Controlling Arduino with Android using Processing


These examples are optimized for Processing version 2.0.3a. Since Processing was heavily rebuilt at version 2.0.6a, these examples are no longer compatible with the latest releases. The good news is that the rebuilt software is significantly easier to work with. The latest official instructions for Processing+Android are available here.

We will continue to host these examples, as we feel that they are valuable for the community as inspiration, building blocks and for future reference. Feel free to take these examples and update them to the latest procedure- if you share with us, we’ll link to them from here.


There are 3 main steps to this process:

1.  Install the Android SDK
2.  Install Processing and launch it on your Android
3.  Install the Arduino software

*Note:  If you’re already set up to with the software, you can skip ahead and download our sample sketches.

Part 1:  Install the Android SDK

You can get the Android SDK and installation instructions from the Android Development website:

Windows Download:
Mac OS X Download:

Note:  You may skip their step 3 of the installation guide.  Step 4 can be time consuming, as you need to include multiple APIs for Google (at least version 8; however note that the APIs do not include one another and must each be installed separately.  In other words, if you install 10, don’t expect 8 to be automatically included).

Here is an image of the packages I have installed:

Screen Shot 2012-03-01 at 12.22.33 PM

Part 2:  Install Processing

*Note that Processing Version 2.0.3 or newer is required to create Android applications.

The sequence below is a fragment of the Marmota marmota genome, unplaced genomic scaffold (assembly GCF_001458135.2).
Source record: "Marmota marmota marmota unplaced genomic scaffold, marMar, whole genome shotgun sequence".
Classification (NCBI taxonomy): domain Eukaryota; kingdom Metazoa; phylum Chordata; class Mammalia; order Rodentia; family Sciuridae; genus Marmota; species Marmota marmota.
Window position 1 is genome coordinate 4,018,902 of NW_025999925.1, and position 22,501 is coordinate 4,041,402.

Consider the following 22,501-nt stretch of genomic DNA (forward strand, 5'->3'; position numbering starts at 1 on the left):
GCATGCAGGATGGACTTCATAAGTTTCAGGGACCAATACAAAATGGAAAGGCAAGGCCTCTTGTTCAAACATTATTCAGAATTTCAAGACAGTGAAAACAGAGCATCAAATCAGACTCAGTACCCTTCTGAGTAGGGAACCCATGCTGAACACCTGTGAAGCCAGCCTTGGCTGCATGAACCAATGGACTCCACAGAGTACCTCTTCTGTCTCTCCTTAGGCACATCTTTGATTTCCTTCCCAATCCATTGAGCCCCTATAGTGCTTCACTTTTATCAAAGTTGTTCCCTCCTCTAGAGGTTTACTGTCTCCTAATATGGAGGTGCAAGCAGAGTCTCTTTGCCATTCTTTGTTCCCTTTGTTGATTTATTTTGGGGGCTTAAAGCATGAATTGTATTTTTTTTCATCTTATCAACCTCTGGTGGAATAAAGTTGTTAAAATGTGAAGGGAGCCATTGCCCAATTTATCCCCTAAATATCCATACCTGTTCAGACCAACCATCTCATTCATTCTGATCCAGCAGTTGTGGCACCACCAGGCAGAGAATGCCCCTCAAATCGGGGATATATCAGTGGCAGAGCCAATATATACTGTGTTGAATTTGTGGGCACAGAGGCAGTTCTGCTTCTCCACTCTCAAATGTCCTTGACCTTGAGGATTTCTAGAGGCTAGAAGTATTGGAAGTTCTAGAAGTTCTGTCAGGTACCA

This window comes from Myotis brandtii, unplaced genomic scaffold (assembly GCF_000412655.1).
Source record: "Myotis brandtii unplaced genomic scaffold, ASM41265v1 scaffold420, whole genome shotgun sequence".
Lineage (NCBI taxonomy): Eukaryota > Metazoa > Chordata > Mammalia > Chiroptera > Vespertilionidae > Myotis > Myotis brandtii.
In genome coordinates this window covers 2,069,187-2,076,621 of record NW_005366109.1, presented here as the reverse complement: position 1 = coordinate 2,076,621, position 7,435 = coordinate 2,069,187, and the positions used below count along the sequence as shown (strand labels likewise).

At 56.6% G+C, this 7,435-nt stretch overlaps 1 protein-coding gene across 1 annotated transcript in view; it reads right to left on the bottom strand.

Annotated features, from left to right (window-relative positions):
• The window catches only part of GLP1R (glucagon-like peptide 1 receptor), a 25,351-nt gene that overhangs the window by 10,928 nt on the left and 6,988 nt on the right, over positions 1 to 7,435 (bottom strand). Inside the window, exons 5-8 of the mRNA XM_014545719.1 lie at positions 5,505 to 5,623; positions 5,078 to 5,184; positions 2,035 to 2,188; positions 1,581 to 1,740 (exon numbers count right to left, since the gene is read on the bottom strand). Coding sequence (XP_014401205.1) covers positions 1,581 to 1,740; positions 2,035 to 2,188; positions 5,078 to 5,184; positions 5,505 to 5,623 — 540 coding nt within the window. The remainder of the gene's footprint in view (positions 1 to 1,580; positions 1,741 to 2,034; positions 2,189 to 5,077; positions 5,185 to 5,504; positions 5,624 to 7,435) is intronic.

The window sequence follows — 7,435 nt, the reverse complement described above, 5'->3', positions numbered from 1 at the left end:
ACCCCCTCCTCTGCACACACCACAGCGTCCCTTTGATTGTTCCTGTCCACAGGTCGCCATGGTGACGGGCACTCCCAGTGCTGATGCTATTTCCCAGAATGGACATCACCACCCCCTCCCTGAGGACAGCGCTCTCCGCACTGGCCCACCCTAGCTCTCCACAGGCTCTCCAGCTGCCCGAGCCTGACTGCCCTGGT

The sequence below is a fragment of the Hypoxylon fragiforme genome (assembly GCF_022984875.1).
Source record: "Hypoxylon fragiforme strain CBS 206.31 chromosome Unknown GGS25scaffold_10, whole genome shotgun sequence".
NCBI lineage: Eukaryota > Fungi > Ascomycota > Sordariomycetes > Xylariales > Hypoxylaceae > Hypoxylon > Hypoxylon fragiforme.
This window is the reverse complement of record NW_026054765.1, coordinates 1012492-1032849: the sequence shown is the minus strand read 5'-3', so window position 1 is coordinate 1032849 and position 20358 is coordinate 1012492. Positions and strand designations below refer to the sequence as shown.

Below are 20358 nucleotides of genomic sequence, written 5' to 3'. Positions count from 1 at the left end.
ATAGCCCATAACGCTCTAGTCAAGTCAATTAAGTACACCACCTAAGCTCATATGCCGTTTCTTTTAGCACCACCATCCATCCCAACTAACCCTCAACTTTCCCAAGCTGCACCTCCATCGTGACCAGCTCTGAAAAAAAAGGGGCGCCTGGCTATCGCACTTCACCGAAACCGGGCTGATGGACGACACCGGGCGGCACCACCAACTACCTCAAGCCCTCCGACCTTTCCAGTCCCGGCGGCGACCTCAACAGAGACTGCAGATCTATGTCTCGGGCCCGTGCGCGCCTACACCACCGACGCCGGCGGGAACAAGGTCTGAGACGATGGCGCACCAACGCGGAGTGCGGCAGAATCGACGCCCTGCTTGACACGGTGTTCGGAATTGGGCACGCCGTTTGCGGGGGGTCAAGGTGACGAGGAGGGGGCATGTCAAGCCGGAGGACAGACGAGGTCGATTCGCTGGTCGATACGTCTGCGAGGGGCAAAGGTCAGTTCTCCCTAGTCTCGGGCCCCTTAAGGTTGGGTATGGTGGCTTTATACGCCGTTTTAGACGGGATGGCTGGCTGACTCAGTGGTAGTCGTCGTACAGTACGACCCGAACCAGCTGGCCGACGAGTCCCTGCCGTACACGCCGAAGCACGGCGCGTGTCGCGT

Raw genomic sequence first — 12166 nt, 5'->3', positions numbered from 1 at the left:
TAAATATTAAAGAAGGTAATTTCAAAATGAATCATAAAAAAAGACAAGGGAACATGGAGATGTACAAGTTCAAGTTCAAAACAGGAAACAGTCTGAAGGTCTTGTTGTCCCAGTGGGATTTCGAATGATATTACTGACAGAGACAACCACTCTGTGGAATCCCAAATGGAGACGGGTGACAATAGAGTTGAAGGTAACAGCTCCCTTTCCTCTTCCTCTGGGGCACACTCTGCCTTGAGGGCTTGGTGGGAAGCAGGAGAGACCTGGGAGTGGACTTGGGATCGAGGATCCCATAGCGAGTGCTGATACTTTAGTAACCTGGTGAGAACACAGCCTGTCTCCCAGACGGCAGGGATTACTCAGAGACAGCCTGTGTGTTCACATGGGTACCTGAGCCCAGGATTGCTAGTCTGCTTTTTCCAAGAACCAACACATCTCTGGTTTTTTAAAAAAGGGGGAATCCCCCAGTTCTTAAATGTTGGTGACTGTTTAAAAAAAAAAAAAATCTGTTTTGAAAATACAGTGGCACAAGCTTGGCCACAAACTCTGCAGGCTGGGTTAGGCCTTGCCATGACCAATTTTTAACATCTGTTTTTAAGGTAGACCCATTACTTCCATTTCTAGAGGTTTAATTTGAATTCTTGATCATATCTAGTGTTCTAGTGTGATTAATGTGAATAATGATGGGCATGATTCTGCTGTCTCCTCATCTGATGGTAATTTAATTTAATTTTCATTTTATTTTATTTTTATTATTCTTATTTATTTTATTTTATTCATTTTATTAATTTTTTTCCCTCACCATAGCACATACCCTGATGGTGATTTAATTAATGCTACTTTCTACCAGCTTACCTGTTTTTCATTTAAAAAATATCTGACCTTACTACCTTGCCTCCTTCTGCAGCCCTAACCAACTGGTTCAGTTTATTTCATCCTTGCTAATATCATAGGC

1.  Download and Install Processing (2.0.4)
(These steps are based on this wiki: check there for the latest version)

Mac OS X
Windows (no java)

2.  Install Libraries and Tools

Once Processing is installed, you will need to install specific tools and libraries to enable processing to work with the ADK board. Download and unzip the following file:

Inside the unzipped file are 2 folders,  “Libraries”, and “Tools.

Inside the Libraries folder are 2 processing libraries named ArduinoAdkUsb and controlP5. Both of these need to be placed into your Processing libraries folder:

Mac: /Users/*username*/Documents/Processing/Libraries
Win: My Documents → Processing/Libraries
*Note:  If the libraries folder does not already exist, create it, then place the libraries into it.

In the Tools folder is a toolkit named “Arduino_ADK”. This toolkit needs to be placed in your processing tools folder:

Mac: /Users/*username*/Documents/Processing/Libraries
Win: My Documents → Processing/Libraries
*Note:  If the tools folder does not already exist, create it, then place the toolkit into it.

Screen Shot 2012-02-28 at 3.36.11 PM

3.  Connect Processing to the Android ADK

Now that Processing and the Arduino ADK have been installed, we need to connect them together.

Open Processing. In the top right hand corner of the window, you will see a box that says “Standard”.  Click on this and select “Android” as shown below:

Screen Shot 2012-02-28 at 3.37.28 PM

Doing this will popup a window asking if the SDK is installed. Click “Yes.”

Screen Shot 2012-02-28 at 3.38.13 PM

Select the location of the Android SDK installation, and click “Choose.

Screen Shot 2012-02-28 at 3.39.15 PM

Your Processing window should have now changed colors from a blue to a green background, like this:

Screen Shot 2012-02-28 at 3.39.57 PM

Great work!  The Arduino SDK and Processing are now connected, and you can begin developing applications for use on your Android.

Part 3:  Install Arduino

Note:  This process requires Arduino software version 1.0 or greater.

(These steps are based on this wiki: please check there for the latest version.)

1.  Download and install the Arduino 1.0.


Windows only note: In order to get working the board needs a .inf file:

1.  Plug in your board and wait for Windows to begin it’s driver installation process.  After a few moments, the process will fail, despite its best efforts
2.  Click on the Start Menu, and open up the Control Panel.
3.  While in the Control Panel, navigate to System and Security. Next, click on System. Once the System window is up, open the Device Manager.
4.  Look under Ports (COM & LPT).  You should see an open port named “Arduino UNO (COMxx)”
5.  Right click on the “Arduino Mega (COmxx)” port and choose the “Update Driver Software” option.
6.  Next, choose the “Browse my computer for Driver software” option.